But eight years of war in the Donbas region has led to a major investment in modernizing Ukraine’s armed forces and a series of reforms to command structures to bring them closer to NATO standards. The soldiers are also much better trainedmany of them having had a baptism of fire in the trenches of the Eastern War.

“Now we are an absolutely different army.” Otsaltseve tells me. “We have something that almost no other army in the world has: we have combat experience and we know what war is like with a stronger enemy, where you have nothing but you have to fight because that this is your homeland.”

Since the outbreak of war, Ukrainians have doubled their defense spending to around 3.4% of GDP and now have perhaps 250,000 military personnel under arms and nearly a million reservists. Russia, on the other hand, has about 900,000 military personnel in all branches of its military. About 200,000 of them were reportedly stationed at the Ukrainian border, waiting for their signal to invade from the Kremlin.

Ukrainian military equipment has also undergone a massive upgrade. Western allies have supplied Ukraine with Javelin man-portable anti-tank missiles as well as shoulder-mounted anti-aircraft missiles.

Perhaps the biggest wild card in the Ukrainian arsenal is their six Bayraktar TB2 combat drone. Azerbaijan used these high-tech drones to crush the under-equipped Armenian army in the Nagorno-Karabakh war in 2020. If the coming conflict were limited to the Donbas region, it could mean that the armed forces Ukrainians could be equipped to regain their territory by military means. But they are unlikely to be a game-changer against Russia, whose forces are equipped with short-range air defense, including electronic jamming devices that can cut the link between the controller and the aircraft.

Few Ukrainian or Western military officials think they have a prayer against the Russian military in a war in the open. Justin Bronkan expert from the Royal United Services Institute, a London-based think tank, is pessimistic about Ukrainians’ chances in conventional warfare.

Surround Kiev in 36 to 72 hours is entirely within reach of Russian forces massed around Ukraine,” he said. Popular mechanics earlier this week.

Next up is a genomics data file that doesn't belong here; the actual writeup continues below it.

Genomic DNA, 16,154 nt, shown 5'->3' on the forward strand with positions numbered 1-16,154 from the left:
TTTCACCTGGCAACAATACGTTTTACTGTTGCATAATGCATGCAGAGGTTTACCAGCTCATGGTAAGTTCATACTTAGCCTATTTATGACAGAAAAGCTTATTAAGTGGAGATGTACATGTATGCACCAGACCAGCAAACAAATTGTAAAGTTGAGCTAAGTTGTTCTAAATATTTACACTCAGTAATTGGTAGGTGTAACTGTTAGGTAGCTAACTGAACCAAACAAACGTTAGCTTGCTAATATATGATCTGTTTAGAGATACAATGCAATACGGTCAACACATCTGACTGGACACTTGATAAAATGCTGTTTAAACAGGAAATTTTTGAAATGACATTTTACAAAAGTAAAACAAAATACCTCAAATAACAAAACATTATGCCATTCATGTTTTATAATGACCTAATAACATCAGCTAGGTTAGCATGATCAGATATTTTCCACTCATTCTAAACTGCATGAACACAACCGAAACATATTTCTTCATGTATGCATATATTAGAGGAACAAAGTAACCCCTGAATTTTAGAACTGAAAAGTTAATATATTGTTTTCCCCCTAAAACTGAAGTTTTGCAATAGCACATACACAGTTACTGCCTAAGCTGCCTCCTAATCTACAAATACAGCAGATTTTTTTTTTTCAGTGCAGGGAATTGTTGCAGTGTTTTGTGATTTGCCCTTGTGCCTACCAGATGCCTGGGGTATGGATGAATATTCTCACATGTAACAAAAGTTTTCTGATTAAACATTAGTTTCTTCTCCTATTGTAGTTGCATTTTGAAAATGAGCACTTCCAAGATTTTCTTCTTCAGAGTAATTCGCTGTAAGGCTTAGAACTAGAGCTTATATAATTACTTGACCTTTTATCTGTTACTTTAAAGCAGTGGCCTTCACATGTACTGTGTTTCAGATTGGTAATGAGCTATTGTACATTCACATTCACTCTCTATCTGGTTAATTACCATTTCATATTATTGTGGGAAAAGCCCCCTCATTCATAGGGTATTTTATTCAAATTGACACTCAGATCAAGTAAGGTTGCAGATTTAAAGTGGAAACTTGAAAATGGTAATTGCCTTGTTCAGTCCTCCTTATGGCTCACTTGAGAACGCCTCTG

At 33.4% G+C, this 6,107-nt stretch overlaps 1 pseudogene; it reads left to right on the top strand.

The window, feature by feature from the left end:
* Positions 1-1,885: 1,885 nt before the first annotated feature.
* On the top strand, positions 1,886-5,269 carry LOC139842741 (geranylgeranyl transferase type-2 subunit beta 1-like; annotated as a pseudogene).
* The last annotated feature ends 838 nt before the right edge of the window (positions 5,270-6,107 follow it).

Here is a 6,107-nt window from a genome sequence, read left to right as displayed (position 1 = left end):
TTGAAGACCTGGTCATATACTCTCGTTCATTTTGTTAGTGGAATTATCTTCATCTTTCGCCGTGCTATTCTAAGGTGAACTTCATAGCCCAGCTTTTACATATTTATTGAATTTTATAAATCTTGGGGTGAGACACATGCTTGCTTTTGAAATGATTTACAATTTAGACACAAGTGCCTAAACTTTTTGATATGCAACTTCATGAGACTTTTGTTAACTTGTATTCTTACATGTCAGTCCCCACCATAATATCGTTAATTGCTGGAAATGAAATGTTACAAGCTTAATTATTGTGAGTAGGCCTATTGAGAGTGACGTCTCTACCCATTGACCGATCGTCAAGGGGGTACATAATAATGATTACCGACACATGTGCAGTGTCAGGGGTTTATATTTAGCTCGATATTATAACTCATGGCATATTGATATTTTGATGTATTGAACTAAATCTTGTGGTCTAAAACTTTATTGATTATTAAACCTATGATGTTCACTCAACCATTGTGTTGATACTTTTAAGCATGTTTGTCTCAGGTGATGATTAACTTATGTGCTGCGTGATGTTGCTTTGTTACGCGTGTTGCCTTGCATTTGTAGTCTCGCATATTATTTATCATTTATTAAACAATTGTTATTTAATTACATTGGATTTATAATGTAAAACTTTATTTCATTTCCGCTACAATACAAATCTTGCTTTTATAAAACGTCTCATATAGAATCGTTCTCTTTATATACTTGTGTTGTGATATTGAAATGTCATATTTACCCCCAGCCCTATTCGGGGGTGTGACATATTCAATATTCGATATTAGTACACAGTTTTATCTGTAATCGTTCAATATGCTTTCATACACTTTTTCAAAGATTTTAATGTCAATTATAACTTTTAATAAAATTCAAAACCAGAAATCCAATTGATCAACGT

“If you could pit small infantry units against each other, you’d probably get a pretty positive Ukrainian result. But of course, this is not how the Russian armed forces will fight. Where the advantages of the Russian forces lie is mainly in long-range sniper fire, ballistic missiles, infrastructure targets, bombing cities if they wish. Due to the overwhelming advantages of Russian air power, the elite Ukrainian troops on the borders of Donbass will be almost unable to move. According to the first reports Thursday in Ukraine, explosions have already been heard in Kyiv and President Volodymyr Zelensky declares a state of emergency in Ukraine.

“If the Ukrainian forces leave their relatively well-dug and relatively well-concealed positions, they will be completely wiped out by air attacks,” Bronk said.

The glimmer of hope for the defenders is that Ukrainian forces could be much better equipped to fight in cities, which are much more difficult to attack than flat terrain, and where Russian air and long-range missile power will fail them. will not provide the overwhelming advantage of a conventional ground assault campaign.

“To defeat Russia we need missiles, we don’t have enough artillery or rockets,” Ostaltsev said. “If Russia invades our country without air force, it has no chance. If they use it, it will be very bad for us.

Despite this, he shows off his new collection of guns and claims he is ready to fight. “If they want to take the cities, they will have to throw everything away,” he says. “Not just the regular army, the people’s army will be ready to fight them.”